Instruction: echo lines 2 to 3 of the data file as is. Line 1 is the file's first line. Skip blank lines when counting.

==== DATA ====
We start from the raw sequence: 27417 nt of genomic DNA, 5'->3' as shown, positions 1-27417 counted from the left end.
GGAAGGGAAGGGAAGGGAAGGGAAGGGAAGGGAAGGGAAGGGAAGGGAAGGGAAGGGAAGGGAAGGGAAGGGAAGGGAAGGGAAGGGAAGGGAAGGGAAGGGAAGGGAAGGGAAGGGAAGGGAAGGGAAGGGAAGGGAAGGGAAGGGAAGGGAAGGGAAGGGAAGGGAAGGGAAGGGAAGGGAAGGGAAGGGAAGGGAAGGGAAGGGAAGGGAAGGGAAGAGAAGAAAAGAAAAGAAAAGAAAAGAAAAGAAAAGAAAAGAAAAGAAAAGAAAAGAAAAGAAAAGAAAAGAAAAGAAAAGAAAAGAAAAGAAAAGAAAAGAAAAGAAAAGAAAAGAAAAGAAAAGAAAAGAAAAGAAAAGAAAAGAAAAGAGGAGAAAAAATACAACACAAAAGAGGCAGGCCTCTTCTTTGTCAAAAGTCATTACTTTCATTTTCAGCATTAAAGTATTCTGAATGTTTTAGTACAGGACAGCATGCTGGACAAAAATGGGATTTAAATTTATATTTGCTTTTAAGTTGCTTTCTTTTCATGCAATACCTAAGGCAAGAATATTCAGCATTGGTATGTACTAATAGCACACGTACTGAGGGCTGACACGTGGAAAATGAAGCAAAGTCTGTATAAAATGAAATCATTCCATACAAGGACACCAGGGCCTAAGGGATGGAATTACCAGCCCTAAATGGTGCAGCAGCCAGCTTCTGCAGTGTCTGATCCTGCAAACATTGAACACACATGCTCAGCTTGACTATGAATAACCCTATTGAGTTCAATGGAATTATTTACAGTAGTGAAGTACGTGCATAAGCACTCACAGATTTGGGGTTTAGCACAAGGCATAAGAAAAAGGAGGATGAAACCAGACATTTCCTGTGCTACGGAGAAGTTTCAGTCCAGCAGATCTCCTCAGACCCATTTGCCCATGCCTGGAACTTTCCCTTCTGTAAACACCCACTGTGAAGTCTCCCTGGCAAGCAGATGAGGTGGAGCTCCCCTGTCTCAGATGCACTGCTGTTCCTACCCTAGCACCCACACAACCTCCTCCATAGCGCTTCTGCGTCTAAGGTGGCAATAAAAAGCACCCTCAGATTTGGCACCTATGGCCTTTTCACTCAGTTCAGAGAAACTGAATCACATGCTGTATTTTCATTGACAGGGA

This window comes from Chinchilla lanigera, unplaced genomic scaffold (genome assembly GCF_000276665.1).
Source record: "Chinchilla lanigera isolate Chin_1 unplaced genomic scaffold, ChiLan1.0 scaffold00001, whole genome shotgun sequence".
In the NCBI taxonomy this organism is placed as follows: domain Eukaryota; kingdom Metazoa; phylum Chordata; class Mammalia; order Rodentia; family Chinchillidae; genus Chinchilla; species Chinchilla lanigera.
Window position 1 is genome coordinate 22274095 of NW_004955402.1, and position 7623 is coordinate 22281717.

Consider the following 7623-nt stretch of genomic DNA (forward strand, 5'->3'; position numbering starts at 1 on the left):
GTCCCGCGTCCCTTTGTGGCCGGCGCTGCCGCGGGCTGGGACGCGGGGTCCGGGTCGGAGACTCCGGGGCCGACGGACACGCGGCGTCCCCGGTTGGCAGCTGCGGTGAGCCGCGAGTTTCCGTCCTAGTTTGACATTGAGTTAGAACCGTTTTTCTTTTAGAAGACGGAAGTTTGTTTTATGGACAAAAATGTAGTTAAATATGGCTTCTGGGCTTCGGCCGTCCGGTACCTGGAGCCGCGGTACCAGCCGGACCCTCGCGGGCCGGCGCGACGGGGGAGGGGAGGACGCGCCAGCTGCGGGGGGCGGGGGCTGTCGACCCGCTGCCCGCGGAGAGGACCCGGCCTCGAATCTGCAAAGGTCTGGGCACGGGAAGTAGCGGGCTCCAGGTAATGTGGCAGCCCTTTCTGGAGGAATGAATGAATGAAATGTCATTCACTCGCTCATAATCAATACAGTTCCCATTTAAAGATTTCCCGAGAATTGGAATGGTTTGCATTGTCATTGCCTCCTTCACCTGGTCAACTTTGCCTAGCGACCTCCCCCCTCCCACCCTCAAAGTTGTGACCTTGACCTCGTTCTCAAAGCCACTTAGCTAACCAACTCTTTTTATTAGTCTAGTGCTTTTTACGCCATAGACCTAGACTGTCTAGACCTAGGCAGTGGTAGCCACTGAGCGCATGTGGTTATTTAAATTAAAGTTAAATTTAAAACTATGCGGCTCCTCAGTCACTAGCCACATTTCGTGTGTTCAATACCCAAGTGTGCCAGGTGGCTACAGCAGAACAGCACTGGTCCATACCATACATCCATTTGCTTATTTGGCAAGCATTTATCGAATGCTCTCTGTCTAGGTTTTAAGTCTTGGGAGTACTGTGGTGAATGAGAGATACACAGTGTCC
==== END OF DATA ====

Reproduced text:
GGAAGGGAAGGGAAGGGAAGGGAAGGGAAGGGAAGGGAAGGGAAGGGAAGGGAAGGGAAGGGAAGGGAAGGGAAGGGAAGGGAAGGGAAGGGAAGGGAAGGGAAGGGAAGGGAAGGGAAGGGAAGGGAAGGGAAGGGAAGGGAAGGGAAGGGAAGGGAAGGGAAGGGAAGGGAAGGGAAGGGAAGGGAAGGGAAGGGAAGGGAAGGGAAGGGAAGGGAAGAGAAGAAAAGAAAAGAAAAGAAAAGAAAAGAAAAGAAAAGAAAAGAAAAGAAAAGAAAAGAAAAGAAAAGAAAAGAAAAGAAAAGAAAAGAAAAGAAAAGAAAAGAAAAGAAAAGAAAAGAAAAGAAAAGAAAAGAAAAGAAAAGAAAAGAGGAGAAAAAATACAACACAAAAGAGGCAGGCCTCTTCTTTGTCAAAAGTCATTACTTTCATTTTCAGCATTAAAGTATTCTGAATGTTTTAGTACAGGACAGCATGCTGGACAAAAATGGGATTTAAATTTATATTTGCTTTTAAGTTGCTTTCTTTTCATGCAATACCTAAGGCAAGAATATTCAGCATTGGTATGTACTAATAGCACACGTACTGAGGGCTGACACGTGGAAAATGAAGCAAAGTCTGTATAAAATGAAATCATTCCATACAAGGACACCAGGGCCTAAGGGATGGAATTACCAGCCCTAAATGGTGCAGCAGCCAGCTTCTGCAGTGTCTGATCCTGCAAACATTGAACACACATGCTCAGCTTGACTATGAATAACCCTATTGAGTTCAATGGAATTATTTACAGTAGTGAAGTACGTGCATAAGCACTCACAGATTTGGGGTTTAGCACAAGGCATAAGAAAAAGGAGGATGAAACCAGACATTTCCTGTGCTACGGAGAAGTTTCAGTCCAGCAGATCTCCTCAGACCCATTTGCCCATGCCTGGAACTTTCCCTTCTGTAAACACCCACTGTGAAGTCTCCCTGGCAAGCAGATGAGGTGGAGCTCCCCTGTCTCAGATGCACTGCTGTTCCTACCCTAGCACCCACACAACCTCCTCCATAGCGCTTCTGCGTCTAAGGTGGCAATAAAAAGCACCCTCAGATTTGGCACCTATGGCCTTTTCACTCAGTTCAGAGAAACTGAATCACATGCTGTATTTTCATTGACAGGGA

This window comes from Chinchilla lanigera, unplaced genomic scaffold (genome assembly GCF_000276665.1).